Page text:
“I’m already spending so much time in the office … why should I attend after-hour company events?”
“It’s not mandatory, plus with me or without me, nothing will change.”
“Will I get extra pay if I go?”
These are just a few of the excuses you’ll hear from your employees when it comes to attending company events.
Trying to get your employees excited about company events is like assigning extra homework to students.
You’ll get lots of dissatisfied mumbling and fake smiles.
No wonder why: These company events are usually repetitive, boring, and sometimes unnecessary.
Even team-building workshops are seen as silly and a waste of time. All these uninspired games and uncomfortable interactions may decrease your employees’ enthusiasm, subsequently reducing the attendance rate.
What could be worse than planning internal events no one wants to attend?
Just one thing: turning company events into mandatory activities. If you decide to force participation, don’t expect your employees to be in a good mood or willing to actively engage in the dynamic. So here you are, knowing you can’t make company events obligatory, but also understanding that most of your employees would prefer to skip them.
All of your planning goals, efforts, and resources are meaningless, and you have no idea how to change this situation.
How can you transform these encounters into interesting and time-worthy experiences?
Before we begin to answer these questions, let’s better understand the nature of these company events.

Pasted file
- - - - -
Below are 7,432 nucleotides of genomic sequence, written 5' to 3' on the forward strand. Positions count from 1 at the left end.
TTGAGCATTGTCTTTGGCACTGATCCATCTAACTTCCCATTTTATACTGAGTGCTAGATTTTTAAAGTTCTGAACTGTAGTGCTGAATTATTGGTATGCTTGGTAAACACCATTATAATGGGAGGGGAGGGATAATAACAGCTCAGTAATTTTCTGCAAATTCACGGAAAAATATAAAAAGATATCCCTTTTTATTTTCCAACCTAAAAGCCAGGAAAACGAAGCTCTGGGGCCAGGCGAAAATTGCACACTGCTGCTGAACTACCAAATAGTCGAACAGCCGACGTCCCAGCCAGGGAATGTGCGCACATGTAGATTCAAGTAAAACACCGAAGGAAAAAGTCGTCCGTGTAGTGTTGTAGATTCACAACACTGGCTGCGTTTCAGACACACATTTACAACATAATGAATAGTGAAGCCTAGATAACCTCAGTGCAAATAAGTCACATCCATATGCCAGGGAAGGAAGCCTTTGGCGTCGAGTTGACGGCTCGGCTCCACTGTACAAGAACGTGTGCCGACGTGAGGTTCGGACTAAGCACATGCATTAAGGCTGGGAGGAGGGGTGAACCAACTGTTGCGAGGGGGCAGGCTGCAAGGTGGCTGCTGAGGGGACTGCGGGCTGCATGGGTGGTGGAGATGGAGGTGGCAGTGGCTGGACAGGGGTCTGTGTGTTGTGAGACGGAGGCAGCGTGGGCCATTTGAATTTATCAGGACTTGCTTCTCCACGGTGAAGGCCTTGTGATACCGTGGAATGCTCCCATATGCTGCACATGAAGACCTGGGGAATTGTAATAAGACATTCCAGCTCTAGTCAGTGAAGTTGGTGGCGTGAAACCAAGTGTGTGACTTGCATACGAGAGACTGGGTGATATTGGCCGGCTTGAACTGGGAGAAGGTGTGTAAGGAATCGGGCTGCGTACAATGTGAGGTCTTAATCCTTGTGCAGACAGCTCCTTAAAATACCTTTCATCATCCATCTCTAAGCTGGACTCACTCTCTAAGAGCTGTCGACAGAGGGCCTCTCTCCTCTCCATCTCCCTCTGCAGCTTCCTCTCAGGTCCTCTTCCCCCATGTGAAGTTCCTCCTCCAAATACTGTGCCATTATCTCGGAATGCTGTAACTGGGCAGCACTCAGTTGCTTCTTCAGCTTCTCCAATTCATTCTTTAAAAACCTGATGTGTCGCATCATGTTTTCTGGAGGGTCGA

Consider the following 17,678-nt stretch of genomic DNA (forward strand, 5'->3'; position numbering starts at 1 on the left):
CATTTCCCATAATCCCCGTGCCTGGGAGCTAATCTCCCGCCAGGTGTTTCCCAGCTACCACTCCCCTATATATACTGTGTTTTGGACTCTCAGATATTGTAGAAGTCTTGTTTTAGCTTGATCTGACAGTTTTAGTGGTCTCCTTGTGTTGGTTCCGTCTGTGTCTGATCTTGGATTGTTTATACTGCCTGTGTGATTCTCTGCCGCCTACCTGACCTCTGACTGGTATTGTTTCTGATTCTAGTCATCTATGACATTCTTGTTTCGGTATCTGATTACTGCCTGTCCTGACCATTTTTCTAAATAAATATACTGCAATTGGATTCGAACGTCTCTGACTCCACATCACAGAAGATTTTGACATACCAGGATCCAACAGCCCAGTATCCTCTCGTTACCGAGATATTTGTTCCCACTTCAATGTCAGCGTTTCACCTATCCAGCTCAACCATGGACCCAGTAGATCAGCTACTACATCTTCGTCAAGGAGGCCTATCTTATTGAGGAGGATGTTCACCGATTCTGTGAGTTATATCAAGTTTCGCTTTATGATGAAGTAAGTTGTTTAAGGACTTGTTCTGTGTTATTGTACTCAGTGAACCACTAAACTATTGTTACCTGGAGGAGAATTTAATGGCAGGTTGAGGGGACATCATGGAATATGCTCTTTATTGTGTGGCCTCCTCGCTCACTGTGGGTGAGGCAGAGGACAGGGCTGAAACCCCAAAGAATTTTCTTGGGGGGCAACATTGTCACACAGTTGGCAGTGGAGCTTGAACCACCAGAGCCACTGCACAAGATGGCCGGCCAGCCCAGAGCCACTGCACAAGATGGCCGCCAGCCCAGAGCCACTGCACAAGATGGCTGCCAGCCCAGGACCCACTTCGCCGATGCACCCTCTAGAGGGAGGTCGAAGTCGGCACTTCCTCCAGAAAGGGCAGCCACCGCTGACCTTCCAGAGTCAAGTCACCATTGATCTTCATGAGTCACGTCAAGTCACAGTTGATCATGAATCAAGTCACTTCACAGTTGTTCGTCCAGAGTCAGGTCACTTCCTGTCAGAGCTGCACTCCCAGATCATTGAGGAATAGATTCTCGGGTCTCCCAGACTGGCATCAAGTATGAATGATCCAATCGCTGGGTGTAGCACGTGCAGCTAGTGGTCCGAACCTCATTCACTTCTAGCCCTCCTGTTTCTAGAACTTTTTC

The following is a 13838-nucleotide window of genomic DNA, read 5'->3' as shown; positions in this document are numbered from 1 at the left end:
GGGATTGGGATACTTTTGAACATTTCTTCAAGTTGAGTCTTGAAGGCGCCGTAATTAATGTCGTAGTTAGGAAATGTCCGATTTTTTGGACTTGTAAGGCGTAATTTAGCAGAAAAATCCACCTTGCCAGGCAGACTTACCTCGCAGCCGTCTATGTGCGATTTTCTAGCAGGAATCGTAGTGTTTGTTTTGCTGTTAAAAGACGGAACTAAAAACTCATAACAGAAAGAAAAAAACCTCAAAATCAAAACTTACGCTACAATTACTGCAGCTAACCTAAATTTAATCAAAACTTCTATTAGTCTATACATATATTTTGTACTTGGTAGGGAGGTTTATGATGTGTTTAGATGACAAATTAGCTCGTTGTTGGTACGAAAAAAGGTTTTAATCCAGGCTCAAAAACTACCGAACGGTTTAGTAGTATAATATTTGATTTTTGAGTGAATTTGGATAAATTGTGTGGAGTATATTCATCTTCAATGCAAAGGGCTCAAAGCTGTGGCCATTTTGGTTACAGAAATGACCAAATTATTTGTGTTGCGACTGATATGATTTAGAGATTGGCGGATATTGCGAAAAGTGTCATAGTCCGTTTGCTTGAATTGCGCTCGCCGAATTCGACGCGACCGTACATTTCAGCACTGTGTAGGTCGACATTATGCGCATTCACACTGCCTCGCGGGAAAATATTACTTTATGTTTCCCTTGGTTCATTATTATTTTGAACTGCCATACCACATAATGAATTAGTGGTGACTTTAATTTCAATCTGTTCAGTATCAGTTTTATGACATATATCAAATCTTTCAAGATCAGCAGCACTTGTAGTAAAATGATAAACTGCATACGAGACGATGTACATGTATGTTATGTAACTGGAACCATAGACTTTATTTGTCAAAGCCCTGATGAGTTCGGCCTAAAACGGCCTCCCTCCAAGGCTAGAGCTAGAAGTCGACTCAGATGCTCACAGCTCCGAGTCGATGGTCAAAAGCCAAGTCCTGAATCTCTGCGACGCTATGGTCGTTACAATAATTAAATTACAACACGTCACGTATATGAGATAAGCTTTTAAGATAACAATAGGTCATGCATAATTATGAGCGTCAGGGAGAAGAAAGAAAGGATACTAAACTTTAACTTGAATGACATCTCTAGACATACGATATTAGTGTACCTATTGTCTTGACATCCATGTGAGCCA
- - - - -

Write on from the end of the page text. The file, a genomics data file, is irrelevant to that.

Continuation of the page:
What types of company events can you run?
Depending on your goals, company events can vary and take different forms. Here are a few examples:
One of the most popular type of corporate events refers to strengthening the relationship between employees. According to Hubspot, “Team outings are a great way to facilitate bonding with your team members, reduce employee stress, and give them the chance to get to know one another outside of the office.”
This category of company events involves a series of dynamics oriented toward increasing your employees’ interest in the products your company is developing, while involving them in attracting new clients and new talent at the same time.
Knowledge transfer events
The most famous examples of knowledge-transfer events are Google and Palantir. These companies would invite important names and leaders from different industries, authors, and even spiritual gurus to talk with the employees.
The main goal of these events is to provide a platform for lifelong learning and the option to engage with multiple thought leaders.
Professional development workshops
These company events are focused on helping employees develop their skills and interact with different field experts.
These workshops aim to strengthen the employees’ knowledge regarding their areas of expertise (or maybe a broader topic, such as sales or marketing), while also helping them to move further in their professional development.
Product launches and demonstrations
Somehow aligned with the employee-advocacy programs, these company events involve product launches and demonstrations, and focus on getting everyone on the same page.
For big companies, it can be difficult to keep everyone up to date with new product updates; thus, these dynamics are crucial to guaranteeing equal distribution of the company knowledge.
Although the objectives of each company event are different, there’s a standard set of practices you can use for all of them to ensure a higher employee attendance rate. We’ve highlighted a few for you below.
Practice #1. Get your employees out of the office